(Zubin & Spring, 1977; Nuechterlein & Dawson, 1984)PSI is underpinned by the stress-vulnerability model (Zubin & Spring, 1977: Nuechterlein & Dawson, 1984), which suggests that individuals with schizophrenia have a predisposition to the illness when exposed to a level of stress, which can then trigger the psychotic symptoms. It is acknowledged that, during the course of someones life, they will unfortunately encounter a number of different problems. The Zubin and Spring, 1977 model provides a basic framework for understanding the relationship between stress and psychosis. Nuechterlein and Dawson, 1984 further developed the model by introducing a number of psychological, biological and environmental factors that were identified as either stressors or protectors against psychotic symptoms. They claim that these stress factors or the absence of protectors, if not managed effectively may result in the move into the prodromal state, which indicates the first stage of relapse.
Everyone is different and what might be thought of, as a problem to one person may be totally different to what might be a problem to someone else. Sometimes lots of little things mount up, or people may face a massive crisis. It is these problems that cause people stress and everyone can deal with different amounts of stress at different times throughout their lifetime. We are all born with slightly different genes that make us individuals e.g. black hair, freckles, short, thin etc. Genes also give us predisposition to getting certain illnesses i.e. diabetes or heart disease. We also have different life experiences, which influences our attitudes and personality. Various environments and living conditions can affect the way we live e.g. unemployment (poverty), overcrowding (lack of privacy) family far away (loneliness) or having noisy neighbours (causes distress). All of these factors, and many more, can make people vulnerable to various illnesses or disease.
Stress and vulnerability are the main factors that form the cornerstone of all rehabilitation intervention.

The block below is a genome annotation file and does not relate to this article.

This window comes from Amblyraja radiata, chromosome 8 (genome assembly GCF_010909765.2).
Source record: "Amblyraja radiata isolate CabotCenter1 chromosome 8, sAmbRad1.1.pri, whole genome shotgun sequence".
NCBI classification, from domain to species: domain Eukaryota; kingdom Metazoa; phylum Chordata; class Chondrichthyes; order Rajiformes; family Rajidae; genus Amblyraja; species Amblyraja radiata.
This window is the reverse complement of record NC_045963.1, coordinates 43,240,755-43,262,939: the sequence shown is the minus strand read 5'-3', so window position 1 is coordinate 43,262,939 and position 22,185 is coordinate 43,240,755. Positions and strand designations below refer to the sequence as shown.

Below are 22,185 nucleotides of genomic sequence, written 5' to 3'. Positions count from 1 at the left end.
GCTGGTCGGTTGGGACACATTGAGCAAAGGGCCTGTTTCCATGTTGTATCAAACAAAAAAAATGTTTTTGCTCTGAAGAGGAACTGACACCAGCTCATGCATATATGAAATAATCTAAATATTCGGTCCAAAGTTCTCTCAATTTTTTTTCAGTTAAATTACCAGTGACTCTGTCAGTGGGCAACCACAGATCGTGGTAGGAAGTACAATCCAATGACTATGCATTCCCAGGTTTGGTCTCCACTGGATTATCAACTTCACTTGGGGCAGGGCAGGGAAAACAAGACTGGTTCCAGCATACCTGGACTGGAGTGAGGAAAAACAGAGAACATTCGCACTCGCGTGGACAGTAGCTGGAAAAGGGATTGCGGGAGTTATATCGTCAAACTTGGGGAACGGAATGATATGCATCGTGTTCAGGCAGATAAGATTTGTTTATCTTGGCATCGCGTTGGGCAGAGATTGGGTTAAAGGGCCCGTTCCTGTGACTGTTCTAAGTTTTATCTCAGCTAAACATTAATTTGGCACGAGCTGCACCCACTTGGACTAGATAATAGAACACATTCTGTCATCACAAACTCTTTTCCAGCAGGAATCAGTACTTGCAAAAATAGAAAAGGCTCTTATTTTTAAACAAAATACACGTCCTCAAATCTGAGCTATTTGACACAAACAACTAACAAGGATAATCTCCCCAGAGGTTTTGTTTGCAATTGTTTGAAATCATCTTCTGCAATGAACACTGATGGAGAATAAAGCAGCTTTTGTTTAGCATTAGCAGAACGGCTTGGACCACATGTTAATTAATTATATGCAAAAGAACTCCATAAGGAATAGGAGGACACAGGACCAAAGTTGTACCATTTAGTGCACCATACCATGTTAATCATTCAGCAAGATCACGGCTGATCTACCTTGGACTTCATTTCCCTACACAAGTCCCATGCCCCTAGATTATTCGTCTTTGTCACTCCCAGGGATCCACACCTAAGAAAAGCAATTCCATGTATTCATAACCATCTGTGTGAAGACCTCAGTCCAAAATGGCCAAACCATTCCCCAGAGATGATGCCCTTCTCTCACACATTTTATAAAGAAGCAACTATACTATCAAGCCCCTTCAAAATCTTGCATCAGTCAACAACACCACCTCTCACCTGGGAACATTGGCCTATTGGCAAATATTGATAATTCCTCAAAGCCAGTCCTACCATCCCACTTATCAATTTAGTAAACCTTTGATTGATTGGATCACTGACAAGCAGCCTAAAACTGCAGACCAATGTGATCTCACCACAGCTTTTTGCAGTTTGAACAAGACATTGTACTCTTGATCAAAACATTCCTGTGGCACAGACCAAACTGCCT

Recovery, Social Inclusion and Equality & Diversity
Wherever possible, service users will be given opportunities to maintain/develop the lifestyle or conditions of everyday living which they would choose in their own community, (Emerson, 1992). People with mental health problems are frequently excluded from their communities because of ignorance, fear and prejudice of mental illness in general.
Social inclusion is about having opportunities to participate fully as equal citizens (Disability Rights Commission, 2001). The aim of mental health services is to enable service users to do the things they want to do, to have lives that are valued, to have opportunities and choices, to have their rights protected and to live as a respected member of society.
i) A Recovery Approach
The term recovery has only recently been adopted by mental health services. It is a concept that has grown from evidence produced by a number of self-help groups where service users have described their pathway to recovery from their mental illness. Recovery involves the development of new meaning and purpose in ones life as one grows beyond the catastrophic effects of mental illness (Anthony, 1993).
What core clinical skills can be learnt?
There is an opportunity whilst on the unit to learn and demonstrate core clinical skills in accordance with the NMC Essential Core Clusters.
What additional clinical skills can be learnt?
PATHWAY Pathway continues for as long as there is an identified clinical need and suitability for rehabilitation. ASSESSMENT Assessments (informal and standardised) are carried out at each stage of the clinical pathway and contribute to on going assessment, review and discharge planning.
What resources are available to help students learning?
Intranet access can be organised by the Practise Education Facilitator so that electronic literature searches can be used for research. Access to individuals who provide specialist assessment and interventions in the fields of Cognitive Behaviour Therapy, Psychosocial interventions, Dual Diagnosis, Risk Assessment Occupational Therapists, Psychology, Dual Diagnosis Access to the individual clinical areas specialising in Engagement & Assessment of new clients and their journey through the recovery process via Recovery & Intervention and finally Social Inclusion. Risk assessment, formulation and multidisciplinary case management.
- Step Down Services (male and female) in Oldham,Tameside and Stockport
- Dual Diagnosis
- Psychology Services
- Occupational Therapy services
- Care Pathway team (assessment of referrals)